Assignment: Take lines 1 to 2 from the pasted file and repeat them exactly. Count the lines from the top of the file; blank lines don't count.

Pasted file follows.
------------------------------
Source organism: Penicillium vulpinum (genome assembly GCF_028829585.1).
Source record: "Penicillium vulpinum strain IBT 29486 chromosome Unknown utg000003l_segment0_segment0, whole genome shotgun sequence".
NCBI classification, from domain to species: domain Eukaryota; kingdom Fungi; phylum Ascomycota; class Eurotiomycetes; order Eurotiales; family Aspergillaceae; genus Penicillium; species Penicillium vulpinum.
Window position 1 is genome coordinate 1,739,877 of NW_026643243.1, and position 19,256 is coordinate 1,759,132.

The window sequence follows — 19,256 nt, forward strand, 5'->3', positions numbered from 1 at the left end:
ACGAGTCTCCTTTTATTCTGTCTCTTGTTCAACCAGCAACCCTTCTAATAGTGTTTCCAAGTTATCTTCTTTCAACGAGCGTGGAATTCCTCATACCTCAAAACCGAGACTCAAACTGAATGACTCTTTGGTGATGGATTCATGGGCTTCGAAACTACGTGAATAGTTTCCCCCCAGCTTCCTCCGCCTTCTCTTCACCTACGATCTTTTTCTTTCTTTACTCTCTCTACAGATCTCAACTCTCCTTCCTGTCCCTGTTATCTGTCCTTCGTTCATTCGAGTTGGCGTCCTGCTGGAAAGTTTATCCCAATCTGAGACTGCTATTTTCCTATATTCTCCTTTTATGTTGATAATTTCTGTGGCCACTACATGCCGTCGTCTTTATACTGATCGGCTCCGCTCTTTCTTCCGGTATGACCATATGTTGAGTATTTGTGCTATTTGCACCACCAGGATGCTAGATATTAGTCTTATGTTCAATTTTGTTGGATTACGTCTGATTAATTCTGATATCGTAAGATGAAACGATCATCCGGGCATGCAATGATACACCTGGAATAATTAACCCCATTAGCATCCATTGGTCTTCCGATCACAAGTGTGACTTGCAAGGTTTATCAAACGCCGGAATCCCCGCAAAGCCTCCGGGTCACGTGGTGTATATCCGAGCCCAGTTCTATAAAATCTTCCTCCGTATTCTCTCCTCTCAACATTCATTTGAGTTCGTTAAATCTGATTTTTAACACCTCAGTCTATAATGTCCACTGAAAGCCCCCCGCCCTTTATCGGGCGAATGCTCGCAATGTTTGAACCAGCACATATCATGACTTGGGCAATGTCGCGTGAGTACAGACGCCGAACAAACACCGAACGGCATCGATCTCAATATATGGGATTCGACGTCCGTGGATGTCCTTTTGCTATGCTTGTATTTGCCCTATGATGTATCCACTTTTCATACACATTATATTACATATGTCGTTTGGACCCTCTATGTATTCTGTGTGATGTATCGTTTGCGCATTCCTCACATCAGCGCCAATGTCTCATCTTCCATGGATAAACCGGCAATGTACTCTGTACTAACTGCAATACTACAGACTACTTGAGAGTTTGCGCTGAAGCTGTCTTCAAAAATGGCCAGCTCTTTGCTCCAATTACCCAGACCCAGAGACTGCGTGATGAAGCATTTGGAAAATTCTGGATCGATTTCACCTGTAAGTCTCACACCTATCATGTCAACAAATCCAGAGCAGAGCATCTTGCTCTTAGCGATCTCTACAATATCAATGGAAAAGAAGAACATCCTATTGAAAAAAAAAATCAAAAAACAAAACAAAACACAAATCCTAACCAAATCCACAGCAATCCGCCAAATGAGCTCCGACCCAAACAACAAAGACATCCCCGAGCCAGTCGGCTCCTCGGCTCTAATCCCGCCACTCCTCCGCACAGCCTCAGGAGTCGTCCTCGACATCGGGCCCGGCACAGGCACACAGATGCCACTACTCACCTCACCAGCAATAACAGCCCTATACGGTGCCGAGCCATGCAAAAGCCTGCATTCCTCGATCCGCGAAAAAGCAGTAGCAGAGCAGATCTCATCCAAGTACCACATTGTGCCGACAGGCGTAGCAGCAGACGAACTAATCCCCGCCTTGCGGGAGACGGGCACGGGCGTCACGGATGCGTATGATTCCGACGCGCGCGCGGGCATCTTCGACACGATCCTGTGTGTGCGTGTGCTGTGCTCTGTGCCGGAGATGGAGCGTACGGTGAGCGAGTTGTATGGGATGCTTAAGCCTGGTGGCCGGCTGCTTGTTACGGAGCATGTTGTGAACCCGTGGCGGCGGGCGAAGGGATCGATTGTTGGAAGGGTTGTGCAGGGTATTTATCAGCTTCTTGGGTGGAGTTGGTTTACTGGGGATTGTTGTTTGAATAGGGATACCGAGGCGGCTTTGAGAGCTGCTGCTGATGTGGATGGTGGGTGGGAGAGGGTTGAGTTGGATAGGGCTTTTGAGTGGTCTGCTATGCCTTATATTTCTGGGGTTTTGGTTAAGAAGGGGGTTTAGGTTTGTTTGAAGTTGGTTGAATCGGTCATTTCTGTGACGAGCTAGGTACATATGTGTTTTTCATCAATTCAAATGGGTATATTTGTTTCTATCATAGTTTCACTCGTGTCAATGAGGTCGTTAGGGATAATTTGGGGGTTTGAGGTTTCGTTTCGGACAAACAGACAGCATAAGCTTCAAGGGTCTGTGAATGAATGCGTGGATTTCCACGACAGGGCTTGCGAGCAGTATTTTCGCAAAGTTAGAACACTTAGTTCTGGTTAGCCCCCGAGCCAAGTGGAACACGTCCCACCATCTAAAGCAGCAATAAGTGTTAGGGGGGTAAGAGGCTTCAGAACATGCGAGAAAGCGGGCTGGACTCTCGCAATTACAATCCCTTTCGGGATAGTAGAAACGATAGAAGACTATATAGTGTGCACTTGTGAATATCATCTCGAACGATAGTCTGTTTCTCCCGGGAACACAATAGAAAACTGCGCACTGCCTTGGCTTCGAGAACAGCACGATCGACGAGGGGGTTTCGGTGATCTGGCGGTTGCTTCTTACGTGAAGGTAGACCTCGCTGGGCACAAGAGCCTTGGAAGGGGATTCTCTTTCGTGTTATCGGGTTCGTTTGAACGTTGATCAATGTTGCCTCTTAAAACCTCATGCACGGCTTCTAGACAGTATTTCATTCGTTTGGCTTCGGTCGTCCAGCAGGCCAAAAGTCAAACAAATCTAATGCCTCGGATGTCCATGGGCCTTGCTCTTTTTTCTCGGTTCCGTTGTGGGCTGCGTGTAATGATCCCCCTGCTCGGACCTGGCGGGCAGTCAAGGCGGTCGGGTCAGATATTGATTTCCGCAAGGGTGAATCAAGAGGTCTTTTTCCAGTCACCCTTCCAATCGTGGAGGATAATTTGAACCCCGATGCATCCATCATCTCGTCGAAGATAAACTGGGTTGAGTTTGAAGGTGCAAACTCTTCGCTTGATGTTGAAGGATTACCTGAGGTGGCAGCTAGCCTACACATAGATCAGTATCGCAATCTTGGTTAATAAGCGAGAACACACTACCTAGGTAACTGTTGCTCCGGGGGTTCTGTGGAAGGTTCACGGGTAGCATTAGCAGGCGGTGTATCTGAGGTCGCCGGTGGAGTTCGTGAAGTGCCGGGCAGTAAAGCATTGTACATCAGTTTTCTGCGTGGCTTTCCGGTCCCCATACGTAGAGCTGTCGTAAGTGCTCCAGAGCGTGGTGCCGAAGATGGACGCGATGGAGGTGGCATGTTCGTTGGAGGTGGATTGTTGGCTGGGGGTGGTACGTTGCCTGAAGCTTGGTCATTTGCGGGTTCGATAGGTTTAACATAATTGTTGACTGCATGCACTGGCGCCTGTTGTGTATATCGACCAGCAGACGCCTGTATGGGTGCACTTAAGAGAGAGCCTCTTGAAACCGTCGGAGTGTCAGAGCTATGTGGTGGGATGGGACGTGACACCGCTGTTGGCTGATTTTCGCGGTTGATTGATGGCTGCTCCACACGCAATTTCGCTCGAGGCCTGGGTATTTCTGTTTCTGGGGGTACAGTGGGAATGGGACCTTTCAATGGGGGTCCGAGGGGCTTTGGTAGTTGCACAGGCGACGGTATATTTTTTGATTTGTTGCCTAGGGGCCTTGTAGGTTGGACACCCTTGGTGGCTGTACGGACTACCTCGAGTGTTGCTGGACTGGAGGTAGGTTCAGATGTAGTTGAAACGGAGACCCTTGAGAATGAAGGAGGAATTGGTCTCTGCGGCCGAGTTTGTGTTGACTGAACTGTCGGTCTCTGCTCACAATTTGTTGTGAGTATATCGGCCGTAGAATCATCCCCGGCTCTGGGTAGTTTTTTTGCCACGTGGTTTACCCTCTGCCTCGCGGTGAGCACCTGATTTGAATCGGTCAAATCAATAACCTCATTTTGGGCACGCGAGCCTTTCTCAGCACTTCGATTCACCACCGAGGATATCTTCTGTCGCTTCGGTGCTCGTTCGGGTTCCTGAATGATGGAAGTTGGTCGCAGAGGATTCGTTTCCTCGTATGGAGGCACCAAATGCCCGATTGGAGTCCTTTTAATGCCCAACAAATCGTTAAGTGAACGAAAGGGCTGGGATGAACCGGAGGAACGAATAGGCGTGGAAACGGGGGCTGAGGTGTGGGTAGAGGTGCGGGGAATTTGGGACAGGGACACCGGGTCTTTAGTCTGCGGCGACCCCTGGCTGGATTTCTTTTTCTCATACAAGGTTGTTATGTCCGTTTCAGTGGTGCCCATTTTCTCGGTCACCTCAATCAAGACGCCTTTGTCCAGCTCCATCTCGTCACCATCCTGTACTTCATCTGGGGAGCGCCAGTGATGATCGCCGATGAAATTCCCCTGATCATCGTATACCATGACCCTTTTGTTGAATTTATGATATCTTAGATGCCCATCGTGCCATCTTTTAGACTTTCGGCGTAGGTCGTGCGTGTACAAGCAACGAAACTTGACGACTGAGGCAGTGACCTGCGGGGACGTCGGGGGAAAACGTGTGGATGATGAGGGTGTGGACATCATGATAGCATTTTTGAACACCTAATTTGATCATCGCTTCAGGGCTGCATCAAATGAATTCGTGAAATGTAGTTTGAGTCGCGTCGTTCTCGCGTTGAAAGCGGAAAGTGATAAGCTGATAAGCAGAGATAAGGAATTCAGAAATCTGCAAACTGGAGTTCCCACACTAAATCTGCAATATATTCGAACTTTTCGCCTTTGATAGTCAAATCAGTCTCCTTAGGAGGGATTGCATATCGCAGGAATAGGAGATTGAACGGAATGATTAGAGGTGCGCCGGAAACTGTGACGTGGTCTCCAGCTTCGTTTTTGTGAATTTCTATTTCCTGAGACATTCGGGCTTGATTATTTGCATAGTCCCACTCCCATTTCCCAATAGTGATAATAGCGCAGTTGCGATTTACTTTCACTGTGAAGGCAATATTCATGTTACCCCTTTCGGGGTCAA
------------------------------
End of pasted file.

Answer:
Source organism: Penicillium vulpinum (genome assembly GCF_028829585.1).
Source record: "Penicillium vulpinum strain IBT 29486 chromosome Unknown utg000003l_segment0_segment0, whole genome shotgun sequence".